A world class education

22/06/2020
Posted in Blog
22/06/2020 Mduduzi Luthuli

A client recently e-mailed me the below question…

Q: My husband and I are expecting our second child in a few months. One of my daily regrets is that I’m yet to start saving for my first born (now 4 years old) child’s education. How do I right this wrong and ensure I’m better prepared for my unborn childs’ future education needs?

Here’s my answer below. I hope it helps you too.

Being a parent is tough. There are just too many things to manage all at once. If you’re like me, most of your day is spent worrying about your children’s mental wellbeing, physical health and their social skills. Then, there is the thought about their future, and the education cost of making that desired future a reality. No parent wants the lack of funds to come in the way of their children realising their dreams.

Modern living requires parents to constantly be juggling multiple endless responsibilities with very limited resources. It is for this reason that we advise that when saving for your child’s education, it’s best to start as early as possible. This makes the goal more achievable and affordable.

However, to save effectively you need a plan and a reasonable estimate of eventual costs. Here’s how you can estimate the amount you’ll need to save for your child’s education:

Step 1: Determine the time horizon – For investments, time is the most crucial factor. Based on your child’s current age and the age at which they will pursue higher education, determine how long (time horizon) you have to save.

Step 2: Research the cost of education – Understanding the current cost of education depends on where you live, the level of education you want your child to get, and the type of institution you want them to go to. Also, determine whether your child will study locally or abroad and whether it will be from a public or private institution.

Step 3: Consider the impact of inflation – According to the government, the costs of education (10%) are expected to rise faster than the costs for other services (6%). Accounting for this higher cost as a result of inflation is essential.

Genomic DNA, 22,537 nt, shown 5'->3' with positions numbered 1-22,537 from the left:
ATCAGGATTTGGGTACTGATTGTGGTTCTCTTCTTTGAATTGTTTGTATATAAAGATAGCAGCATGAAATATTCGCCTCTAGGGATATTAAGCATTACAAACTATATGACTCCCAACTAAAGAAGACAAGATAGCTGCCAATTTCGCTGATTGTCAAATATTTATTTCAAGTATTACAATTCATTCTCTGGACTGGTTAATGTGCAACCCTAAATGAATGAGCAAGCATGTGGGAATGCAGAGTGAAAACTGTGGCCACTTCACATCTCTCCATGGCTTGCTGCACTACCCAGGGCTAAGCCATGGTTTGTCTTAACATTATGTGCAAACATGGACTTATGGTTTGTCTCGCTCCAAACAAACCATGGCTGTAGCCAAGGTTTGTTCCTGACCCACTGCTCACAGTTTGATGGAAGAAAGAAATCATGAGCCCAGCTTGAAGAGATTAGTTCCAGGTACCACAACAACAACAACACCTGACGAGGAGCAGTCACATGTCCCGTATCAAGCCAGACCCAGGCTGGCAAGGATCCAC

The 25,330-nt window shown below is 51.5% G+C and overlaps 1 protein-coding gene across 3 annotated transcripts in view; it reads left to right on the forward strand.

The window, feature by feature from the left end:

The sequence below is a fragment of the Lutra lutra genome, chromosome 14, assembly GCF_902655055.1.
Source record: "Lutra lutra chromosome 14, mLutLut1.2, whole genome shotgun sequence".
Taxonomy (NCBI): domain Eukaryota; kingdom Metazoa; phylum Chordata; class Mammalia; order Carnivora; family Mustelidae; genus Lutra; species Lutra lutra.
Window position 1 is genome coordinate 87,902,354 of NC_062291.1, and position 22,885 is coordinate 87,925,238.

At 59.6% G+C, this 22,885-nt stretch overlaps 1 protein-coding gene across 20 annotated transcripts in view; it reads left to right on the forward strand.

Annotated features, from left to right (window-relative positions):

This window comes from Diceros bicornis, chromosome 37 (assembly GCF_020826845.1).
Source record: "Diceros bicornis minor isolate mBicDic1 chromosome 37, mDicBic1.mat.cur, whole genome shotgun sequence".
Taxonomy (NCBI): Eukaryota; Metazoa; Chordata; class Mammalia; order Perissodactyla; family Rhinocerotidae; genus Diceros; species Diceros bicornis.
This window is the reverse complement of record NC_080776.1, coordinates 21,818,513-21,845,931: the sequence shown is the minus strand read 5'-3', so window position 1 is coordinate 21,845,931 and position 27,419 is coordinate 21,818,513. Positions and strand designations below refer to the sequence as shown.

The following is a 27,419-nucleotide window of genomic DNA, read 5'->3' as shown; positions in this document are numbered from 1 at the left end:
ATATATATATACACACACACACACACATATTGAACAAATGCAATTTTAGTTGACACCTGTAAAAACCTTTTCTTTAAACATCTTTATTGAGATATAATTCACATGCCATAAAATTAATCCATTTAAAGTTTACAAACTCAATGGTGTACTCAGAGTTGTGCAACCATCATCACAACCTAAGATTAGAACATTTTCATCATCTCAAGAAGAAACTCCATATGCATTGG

Step 4: Calculate the rate of return needed – A reasonable rate of return on your investments is important. The rate needed should be higher than the rate of inflation so you can preserve the purchasing power of your money. In a high-equity fund, for example, you could expect a rate of return higher than your bank’s fixed deposit rates over the long-term. Although the rate of return isn’t fixed in a fund, you can take an educated guess on the long-term returns based on historical data.

Step 5: Calculate the required monthly savings – Finally, with the expected rate of return and the final financial goal in mind, you can calculate the exact amount you will have to save monthly. Consult with an investment manager to figure out how much you will need to save every month to meet your target.

Follow these 5 easy steps to help you calculate the exact amount of monthly savings you will need to meet a future target for your child’s educational needs. Other important questions to consider are: –

  1. Can you afford to save as much as you would like? If you have other savings goals, what are your top priorities?
  2. If your household budget is tight, can you change your spending habits so you can save more? If you can’t spend less, you will have to change your savings goals.
  3. How can you assist your child in improving their academic results? Qualifying for a bursary, scholarship or grant can provide tremendous financial relief and make the investment goal more attainable.
  4. Is a student loan or your child getting a part-time job whilst studying a realistic or viable option?

Financial experts agree you should not give up retirement contributions to save money for a child’s education. There aren’t many places you can go to get money to live on after you retire, but there may be other ways to pay for your child’s education.

Regarding your investment strategy, depending on your situation, you may choose to be more aggressive in the early years when you have more time to build up your savings. Then, as your child finishes high school, you may want to move your money into more conservative investments to make sure it’s there when you need it.

Your approach will depend on your goals, the time you have to save, and how comfortable you are with investment risk. Make sure you check your progress along the way and adjust your approach if needed. If there are still some years to go before your child starts school, consider investing for higher potential returns, according to your preferences and risk appetite.

Another option to consider is Education insurance. This will cover the associated costs (tuition, travel, uniform, stationery, food etc.) of educating your child in the event of your death and/or permanent disability.

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